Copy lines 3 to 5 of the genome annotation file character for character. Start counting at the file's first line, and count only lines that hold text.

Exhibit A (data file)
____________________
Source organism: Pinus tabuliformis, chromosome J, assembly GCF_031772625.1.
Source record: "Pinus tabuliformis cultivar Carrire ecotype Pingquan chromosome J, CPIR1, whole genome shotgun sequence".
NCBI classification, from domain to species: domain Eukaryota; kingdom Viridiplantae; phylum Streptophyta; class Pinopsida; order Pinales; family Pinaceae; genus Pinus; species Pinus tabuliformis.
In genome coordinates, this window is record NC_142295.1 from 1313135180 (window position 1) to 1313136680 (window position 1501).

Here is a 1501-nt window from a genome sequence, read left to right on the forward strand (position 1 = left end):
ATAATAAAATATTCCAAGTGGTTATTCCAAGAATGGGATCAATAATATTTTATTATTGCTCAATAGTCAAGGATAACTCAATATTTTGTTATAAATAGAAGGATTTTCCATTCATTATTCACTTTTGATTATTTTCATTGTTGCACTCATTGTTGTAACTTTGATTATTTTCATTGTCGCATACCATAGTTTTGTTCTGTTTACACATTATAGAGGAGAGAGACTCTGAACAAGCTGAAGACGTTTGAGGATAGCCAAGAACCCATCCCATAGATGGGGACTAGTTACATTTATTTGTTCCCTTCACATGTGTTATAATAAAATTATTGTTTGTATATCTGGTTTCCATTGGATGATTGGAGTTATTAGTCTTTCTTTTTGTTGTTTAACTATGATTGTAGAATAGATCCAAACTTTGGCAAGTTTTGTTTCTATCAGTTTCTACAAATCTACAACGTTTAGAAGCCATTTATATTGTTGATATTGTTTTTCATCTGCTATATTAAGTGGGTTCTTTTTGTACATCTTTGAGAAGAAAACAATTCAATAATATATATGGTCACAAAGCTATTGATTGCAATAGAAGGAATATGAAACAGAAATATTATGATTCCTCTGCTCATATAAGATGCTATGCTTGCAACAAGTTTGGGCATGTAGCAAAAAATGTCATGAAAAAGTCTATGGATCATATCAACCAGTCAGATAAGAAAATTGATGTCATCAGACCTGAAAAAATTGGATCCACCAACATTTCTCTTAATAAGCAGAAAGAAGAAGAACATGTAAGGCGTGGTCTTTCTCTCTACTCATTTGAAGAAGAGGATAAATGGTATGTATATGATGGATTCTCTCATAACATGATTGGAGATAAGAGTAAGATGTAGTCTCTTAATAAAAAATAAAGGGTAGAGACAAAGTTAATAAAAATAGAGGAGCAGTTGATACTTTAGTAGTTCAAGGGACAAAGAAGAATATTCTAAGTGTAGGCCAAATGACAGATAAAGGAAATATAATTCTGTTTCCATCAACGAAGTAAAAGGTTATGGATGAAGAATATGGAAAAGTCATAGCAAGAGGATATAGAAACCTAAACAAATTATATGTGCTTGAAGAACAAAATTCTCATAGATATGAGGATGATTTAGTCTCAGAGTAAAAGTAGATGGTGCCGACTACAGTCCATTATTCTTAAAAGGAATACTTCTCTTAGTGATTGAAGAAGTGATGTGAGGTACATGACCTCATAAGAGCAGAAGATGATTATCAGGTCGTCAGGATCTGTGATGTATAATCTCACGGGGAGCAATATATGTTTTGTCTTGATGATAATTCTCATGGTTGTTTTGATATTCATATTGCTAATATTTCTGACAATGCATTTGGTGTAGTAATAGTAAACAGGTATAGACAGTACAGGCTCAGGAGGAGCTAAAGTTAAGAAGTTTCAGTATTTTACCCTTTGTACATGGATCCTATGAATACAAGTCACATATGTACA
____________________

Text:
NCBI classification, from domain to species: domain Eukaryota; kingdom Viridiplantae; phylum Streptophyta; class Pinopsida; order Pinales; family Pinaceae; genus Pinus; species Pinus tabuliformis.
In genome coordinates, this window is record NC_142295.1 from 1313135180 (window position 1) to 1313136680 (window position 1501).

Here is a 1501-nt window from a genome sequence, read left to right on the forward strand (position 1 = left end):